Practicing with Shutting Down
If you have struggled with the tragic strategy of shutting down, to meet needs for peace and safety, then you know how quickly it can show up in times of stress. When you hit a big stressor, your system miscues and imagines you are back in that old context in which shutting down was the only option you had. Some part of you still holds the belief that you can't be present for the stressor and survive, some part of you has to go away.
If you are reading this, then you have likely been working to cultivate skill in mindfulness and self-empathy. You probably have many more resources and skills then when the tragic strategy of shutting down first appeared in your life. Yet, you find yourself shutting down. It seems to run on automatic and you wonder how to intervene.
There are, at least, three things to consider;
How you relate to the shutting down
Access to self-confidence
How you relate to shutting down
As with any form of reactivity, pushing it away or distracting yourself from it, isn't helpful. Put mindful attention on the reaction. Notice exactly what's happening in your experience that is a part of the shutting down reaction. For example, you might notice your mind is foggy, your body is lethargic, you have the impulse to go back to bed, and there is a numbness around your heart. Each time you name some aspect of shutting down with gentleness and acceptance you engage a new way of being. With practice, this grounded "pattern" of relating to your experience will become more prominent than the reactive pattern.
To stay engaged in times of stress rather than shut down, you also need a sense of self-confidence in your ability to stay with it and be okay. Cheerleading yourself by repeating "I can do this. I can be present to my feelings and be okay," is likely helpful and yet not quite enough. It's important to mindfully replay all the times you were present to feelings or other intense experience and ended up safe and okay. As you replay these moments, really experience those previous times in your whole body, heart, and mind. Each time you do, you are integrating a sense of confidence.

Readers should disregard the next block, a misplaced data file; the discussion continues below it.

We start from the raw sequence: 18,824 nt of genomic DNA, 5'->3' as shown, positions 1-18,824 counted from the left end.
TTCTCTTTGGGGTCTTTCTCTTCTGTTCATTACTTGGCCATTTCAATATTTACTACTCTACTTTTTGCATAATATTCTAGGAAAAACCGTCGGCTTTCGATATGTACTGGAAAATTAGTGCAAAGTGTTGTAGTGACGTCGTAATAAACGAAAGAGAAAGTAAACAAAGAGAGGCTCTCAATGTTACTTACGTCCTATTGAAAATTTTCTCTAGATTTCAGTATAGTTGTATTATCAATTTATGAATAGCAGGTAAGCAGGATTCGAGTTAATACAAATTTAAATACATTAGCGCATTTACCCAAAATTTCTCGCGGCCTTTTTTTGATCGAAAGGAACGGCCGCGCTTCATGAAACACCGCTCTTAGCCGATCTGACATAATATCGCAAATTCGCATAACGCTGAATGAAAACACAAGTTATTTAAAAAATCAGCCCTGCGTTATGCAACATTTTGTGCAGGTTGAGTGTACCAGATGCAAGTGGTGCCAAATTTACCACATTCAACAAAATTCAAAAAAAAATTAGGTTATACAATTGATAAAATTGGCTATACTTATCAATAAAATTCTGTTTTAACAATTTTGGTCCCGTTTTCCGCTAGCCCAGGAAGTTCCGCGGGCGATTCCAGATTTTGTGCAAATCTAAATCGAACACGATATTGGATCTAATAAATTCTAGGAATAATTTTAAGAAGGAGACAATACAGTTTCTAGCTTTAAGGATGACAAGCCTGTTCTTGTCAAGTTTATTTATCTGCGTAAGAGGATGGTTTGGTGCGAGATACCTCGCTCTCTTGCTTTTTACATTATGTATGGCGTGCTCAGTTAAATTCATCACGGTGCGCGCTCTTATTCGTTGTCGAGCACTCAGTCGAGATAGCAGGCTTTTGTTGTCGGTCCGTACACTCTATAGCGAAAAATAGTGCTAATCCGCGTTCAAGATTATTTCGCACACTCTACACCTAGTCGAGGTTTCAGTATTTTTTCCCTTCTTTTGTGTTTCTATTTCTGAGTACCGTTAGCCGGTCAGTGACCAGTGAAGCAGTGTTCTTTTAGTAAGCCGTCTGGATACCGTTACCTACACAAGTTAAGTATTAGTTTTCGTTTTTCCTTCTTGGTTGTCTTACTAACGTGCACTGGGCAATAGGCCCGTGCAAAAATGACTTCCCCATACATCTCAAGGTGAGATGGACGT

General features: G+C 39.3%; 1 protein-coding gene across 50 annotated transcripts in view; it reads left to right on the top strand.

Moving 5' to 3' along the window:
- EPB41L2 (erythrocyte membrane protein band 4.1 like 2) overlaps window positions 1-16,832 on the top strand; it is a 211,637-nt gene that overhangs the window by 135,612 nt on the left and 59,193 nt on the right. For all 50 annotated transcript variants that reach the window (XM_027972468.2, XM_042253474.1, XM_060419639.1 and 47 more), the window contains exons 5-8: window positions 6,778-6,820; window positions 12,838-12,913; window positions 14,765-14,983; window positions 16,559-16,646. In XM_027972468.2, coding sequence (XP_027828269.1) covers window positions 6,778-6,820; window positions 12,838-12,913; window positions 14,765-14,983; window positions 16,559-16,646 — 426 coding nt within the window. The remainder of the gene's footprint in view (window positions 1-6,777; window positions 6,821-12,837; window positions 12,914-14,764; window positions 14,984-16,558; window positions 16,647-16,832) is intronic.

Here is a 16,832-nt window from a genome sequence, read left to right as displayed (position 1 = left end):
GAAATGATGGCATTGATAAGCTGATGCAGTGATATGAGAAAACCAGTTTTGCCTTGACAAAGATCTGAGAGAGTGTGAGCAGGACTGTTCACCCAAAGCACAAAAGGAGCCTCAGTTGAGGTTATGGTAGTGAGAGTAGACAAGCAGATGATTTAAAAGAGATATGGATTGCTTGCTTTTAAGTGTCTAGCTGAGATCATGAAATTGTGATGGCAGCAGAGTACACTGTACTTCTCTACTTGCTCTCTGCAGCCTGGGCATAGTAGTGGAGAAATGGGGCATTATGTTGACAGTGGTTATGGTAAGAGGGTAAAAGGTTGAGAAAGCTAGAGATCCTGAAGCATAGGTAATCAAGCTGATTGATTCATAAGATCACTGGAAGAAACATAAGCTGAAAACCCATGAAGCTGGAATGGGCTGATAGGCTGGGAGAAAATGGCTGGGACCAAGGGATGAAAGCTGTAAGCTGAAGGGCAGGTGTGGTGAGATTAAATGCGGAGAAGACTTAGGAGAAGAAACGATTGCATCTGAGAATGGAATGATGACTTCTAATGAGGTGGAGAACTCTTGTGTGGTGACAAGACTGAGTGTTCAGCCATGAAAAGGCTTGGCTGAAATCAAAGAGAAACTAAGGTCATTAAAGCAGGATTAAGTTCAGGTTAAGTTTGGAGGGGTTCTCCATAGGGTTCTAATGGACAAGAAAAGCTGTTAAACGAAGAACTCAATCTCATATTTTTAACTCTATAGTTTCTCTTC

Shutting down is a process of disengagement. You can interrupt that process by engaging life in some tangible way, before shutting down can take over. Engagement can take many forms. You might go for a walk, start a woodworking project, schedule a tea date with a friend; anything that helps you engage mindfulness. The key here is to not follow the impulse to stay disengaged or become disengaged. The more shut down has taken over, the more that something like staying home alone all day working on the computer will seem attractive. Don't be fooled, this is not going to meet your needs. The moment you feel the impulse to disengage, do something, no matter how small, to engage with life.
PracticeChoose one of the three practices above to try out at least once today.